service also provides message archiving, messaging continuity
in case your local server isn't available and e-mail
encryption without requiring a public key infrastructure.
Whether or not this type of service is for you
depends on the cost and whether you feel comfortable letting
a third party manage an important part of your IT infrastructure.
More information is available at www.frontbridge.com.
The IMF has a good detection rate -- in my experience -- particularly when
you apply the latest updated detection rules. Microsoft creates those rules
based onits analysis of the millions of e-mail messages that arrive at its Hotmail
Like most other anti-spam programs, the IMF can generate false positives (legitimate e-mail messages incorrectly classified as spam). The best strategy for keeping the number of false positives low is to set your thresholds high enough to block most spam, but low enough to prevent messages from being incorrectly labeled. You'll have to experiment with different IMF settings to find the level that's right for you. Gradually reduce the threshold settings and make sure that messages aren't permanently deleted until you arrive at an effective level.
Phishing is another relatively recente-mail-based threat. Phishing
attacks come in on e-mail that looks like it originated from a bank, auction
site or some other company that requires password access to accounts or other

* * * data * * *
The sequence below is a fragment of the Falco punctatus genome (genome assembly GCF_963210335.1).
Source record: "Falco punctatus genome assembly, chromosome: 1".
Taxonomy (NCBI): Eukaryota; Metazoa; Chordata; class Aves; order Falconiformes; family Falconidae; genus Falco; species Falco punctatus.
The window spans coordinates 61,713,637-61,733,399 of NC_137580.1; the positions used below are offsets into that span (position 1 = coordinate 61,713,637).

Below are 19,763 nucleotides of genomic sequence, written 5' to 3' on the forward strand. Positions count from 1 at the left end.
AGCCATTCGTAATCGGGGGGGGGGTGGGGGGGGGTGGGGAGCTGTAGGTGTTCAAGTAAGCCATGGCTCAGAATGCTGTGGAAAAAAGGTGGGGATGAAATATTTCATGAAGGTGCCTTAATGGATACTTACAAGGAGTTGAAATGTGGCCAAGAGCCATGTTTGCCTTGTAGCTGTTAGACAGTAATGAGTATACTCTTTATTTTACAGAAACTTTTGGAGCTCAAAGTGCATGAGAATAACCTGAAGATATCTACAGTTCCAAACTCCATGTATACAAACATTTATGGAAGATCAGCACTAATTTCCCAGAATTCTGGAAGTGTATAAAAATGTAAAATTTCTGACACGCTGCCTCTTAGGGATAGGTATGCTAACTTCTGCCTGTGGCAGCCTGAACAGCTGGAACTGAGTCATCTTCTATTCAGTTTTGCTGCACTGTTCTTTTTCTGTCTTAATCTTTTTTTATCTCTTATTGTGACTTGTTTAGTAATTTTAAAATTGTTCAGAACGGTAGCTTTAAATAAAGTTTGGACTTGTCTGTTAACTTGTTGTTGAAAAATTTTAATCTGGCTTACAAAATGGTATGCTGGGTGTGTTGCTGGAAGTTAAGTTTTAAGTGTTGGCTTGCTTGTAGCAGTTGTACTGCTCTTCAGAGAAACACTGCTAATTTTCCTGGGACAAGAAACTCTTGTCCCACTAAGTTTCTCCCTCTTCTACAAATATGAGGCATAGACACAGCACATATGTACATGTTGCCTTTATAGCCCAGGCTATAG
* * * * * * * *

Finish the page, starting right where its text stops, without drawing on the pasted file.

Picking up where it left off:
valuable data. The e-mail prompts the user to go to a fake but legitimate-looking
Web site and log on. The attacker can then capture the victim's credentials
and use them to get access to the victim's bank account.
Exchange SP 2 updates its filters to counter this threat. The IMF assigns a Phishing Confidence Level (PCL), which labels messages suspected to be phishing attacks and warns the recipient. The PCL is also used to assign the SCL rating. Microsoft doesn't publish the exact rules it uses to detect phishing attempts (as with spam detection rules), but my informal tests have shown that it has high-detection accuracy.
Until recently, you had to rely on third-party software for e-mail virus protection.
Microsoft then licensed Antigen, which was developed and sold by Sybari. When
Microsoft decided to widen its security portfolio to provide virus protection,
it bought Sybari and folded Antigen into its product line.
At this point, Antigen still carries the Sybari name. Microsoft is revising it and now the next version will be called Microsoft Antigen. Unlike the IMF, Antigen is not included with Exchange, and requires a separate license based on the number of users within an organization. The next version will be more closely integrated with other Microsoft licensing schemes, but will still be a separate product.
Antigen may not be the most-well-known product, but many large enterprises
already use it for virus protection. In my own informal tests, it had a 100
percent detection rate. In more formal evaluations, it always ranks among the
top products for the percentage of viruses detected.
2003, Spam and Phishing
If you're using Outlook
2003 as an e-mail client, you can still get the anti-spam
and anti-phishing protection of the Exchange Intelligent Message
Filter (IMF). The Outlook 2003 junk e-mail filter uses the
same scanning and detection rules as the IMF and Hotmail.
You won't get the central management or
same level of detailed control over when to delete messages
and when to move them to your junk e-mail folder. However,
you'll still have the advanced detection engine and
the ability to hold suspect messages in the junk e-mail folder.
As with the IMF, make sure to apply signature updates that